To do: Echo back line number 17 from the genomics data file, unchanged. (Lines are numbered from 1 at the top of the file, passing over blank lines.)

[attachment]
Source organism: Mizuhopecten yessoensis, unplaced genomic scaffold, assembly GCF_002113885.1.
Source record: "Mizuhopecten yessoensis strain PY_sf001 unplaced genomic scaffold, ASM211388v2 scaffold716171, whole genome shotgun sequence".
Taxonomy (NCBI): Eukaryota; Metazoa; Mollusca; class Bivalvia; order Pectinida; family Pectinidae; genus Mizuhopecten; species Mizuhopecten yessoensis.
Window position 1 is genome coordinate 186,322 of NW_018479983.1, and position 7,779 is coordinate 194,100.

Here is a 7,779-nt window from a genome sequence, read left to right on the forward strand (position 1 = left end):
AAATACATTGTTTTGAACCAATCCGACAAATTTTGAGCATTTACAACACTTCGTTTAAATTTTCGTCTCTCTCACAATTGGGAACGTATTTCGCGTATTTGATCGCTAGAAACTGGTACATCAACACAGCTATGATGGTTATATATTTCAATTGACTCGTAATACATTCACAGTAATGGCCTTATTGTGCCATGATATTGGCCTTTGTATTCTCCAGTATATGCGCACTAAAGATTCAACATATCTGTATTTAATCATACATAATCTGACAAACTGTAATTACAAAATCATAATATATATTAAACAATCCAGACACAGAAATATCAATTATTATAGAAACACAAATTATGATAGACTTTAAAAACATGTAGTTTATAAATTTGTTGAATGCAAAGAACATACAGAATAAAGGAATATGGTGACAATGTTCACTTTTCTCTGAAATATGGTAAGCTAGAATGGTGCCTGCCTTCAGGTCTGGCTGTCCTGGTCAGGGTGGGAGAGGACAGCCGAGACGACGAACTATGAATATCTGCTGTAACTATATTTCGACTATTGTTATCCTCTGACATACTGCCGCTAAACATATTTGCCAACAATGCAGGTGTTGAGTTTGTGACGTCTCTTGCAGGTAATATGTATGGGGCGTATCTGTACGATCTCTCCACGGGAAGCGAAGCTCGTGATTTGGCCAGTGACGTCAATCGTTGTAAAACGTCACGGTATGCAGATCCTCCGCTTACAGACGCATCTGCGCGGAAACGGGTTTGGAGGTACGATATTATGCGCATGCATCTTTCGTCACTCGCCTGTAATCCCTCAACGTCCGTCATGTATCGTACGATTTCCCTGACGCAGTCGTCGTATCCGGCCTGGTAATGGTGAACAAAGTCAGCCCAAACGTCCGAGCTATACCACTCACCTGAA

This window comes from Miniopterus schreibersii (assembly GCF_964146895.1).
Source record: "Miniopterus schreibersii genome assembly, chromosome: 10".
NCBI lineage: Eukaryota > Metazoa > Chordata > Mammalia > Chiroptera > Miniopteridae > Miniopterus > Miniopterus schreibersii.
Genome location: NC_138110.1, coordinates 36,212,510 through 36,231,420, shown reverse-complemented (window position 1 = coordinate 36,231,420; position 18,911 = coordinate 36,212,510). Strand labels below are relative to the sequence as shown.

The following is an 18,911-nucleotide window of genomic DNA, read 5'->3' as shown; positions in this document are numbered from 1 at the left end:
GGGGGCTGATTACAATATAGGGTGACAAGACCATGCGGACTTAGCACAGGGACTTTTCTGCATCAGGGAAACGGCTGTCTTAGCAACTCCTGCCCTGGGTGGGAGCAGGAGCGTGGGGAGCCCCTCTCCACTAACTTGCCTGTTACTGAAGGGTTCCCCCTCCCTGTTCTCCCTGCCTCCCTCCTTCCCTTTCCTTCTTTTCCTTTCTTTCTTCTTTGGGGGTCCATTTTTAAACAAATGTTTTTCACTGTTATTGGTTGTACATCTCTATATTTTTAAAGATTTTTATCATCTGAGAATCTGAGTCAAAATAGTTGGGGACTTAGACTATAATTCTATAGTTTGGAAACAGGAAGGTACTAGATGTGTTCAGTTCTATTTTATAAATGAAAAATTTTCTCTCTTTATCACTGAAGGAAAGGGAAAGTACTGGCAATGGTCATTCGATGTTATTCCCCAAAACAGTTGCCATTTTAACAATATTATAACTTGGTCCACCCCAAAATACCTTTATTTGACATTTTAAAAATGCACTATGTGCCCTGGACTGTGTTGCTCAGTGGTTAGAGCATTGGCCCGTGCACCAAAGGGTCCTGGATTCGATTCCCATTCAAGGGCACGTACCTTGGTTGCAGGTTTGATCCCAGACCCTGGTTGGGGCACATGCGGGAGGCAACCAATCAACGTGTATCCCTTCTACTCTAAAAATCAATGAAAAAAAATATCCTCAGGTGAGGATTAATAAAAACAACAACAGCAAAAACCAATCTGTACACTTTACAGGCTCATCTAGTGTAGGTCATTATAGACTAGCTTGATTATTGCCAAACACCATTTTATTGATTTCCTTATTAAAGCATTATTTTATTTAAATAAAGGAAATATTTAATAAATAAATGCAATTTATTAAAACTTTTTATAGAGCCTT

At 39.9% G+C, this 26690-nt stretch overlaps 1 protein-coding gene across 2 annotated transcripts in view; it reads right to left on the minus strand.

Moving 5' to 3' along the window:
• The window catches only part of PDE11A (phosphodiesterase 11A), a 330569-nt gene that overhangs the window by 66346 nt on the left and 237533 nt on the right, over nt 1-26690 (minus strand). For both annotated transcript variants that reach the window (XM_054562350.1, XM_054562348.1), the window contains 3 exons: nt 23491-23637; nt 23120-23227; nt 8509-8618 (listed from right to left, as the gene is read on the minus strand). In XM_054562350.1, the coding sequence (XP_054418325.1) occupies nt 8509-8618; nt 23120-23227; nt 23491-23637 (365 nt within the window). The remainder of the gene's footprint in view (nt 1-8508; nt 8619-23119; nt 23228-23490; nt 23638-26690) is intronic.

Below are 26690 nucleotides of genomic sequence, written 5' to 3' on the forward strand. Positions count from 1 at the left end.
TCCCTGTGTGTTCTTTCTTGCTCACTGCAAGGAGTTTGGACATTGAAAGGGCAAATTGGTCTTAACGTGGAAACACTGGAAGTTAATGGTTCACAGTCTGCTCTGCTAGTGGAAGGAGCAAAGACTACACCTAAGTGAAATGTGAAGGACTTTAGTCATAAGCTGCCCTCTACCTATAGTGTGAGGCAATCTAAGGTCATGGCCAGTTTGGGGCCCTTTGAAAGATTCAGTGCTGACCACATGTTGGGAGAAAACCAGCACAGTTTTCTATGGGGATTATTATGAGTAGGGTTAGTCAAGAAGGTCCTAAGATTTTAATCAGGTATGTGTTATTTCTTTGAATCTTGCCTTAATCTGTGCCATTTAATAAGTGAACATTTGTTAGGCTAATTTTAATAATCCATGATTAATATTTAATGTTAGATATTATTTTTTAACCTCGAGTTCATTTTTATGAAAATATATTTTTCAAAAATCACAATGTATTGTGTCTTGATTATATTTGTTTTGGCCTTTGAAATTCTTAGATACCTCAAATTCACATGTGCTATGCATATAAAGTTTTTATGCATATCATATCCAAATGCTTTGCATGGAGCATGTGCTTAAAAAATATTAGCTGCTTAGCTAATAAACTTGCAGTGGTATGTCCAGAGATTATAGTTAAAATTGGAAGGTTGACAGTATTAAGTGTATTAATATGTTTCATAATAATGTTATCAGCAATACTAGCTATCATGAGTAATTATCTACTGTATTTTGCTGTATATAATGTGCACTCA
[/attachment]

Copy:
TCCCTGTGTGTTCTTTCTTGCTCACTGCAAGGAGTTTGGACATTGAAAGGGCAAATTGGTCTTAACGTGGAAACACTGGAAGTTAATGGTTCACAGTCTGCTCTGCTAGTGGAAGGAGCAAAGACTACACCTAAGTGAAATGTGAAGGACTTTAGTCATAAGCTGCCCTCTACCTATAGTGTGAGGCAATCTAAGGTCATGGCCAGTTTGGGGCCCTTTGAAAGATTCAGTGCTGACCACATGTTGGGAGAAAACCAGCACAGTTTTCTATGGGGATTATTATGAGTAGGGTTAGTCAAGAAGGTCCTAAGATTTTAATCAGGTATGTGTTATTTCTTTGAATCTTGCCTTAATCTGTGCCATTTAATAAGTGAACATTTGTTAGGCTAATTTTAATAATCCATGATTAATATTTAATGTTAGATATTATTTTTTAACCTCGAGTTCATTTTTATGAAAATATATTTTTCAAAAATCACAATGTATTGTGTCTTGATTATATTTGTTTTGGCCTTTGAAATTCTTAGATACCTCAAATTCACATGTGCTATGCATATAAAGTTTTTATGCATATCATATCCAAATGCTTTGCATGGAGCATGTGCTTAAAAAATATTAGCTGCTTAGCTAATAAACTTGCAGTGGTATGTCCAGAGATTATAGTTAAAATTGGAAGGTTGACAGTATTAAGTGTATTAATATGTTTCATAATAATGTTATCAGCAATACTAGCTATCATGAGTAATTATCTACTGTATTTTGCTGTATATAATGTGCACTCA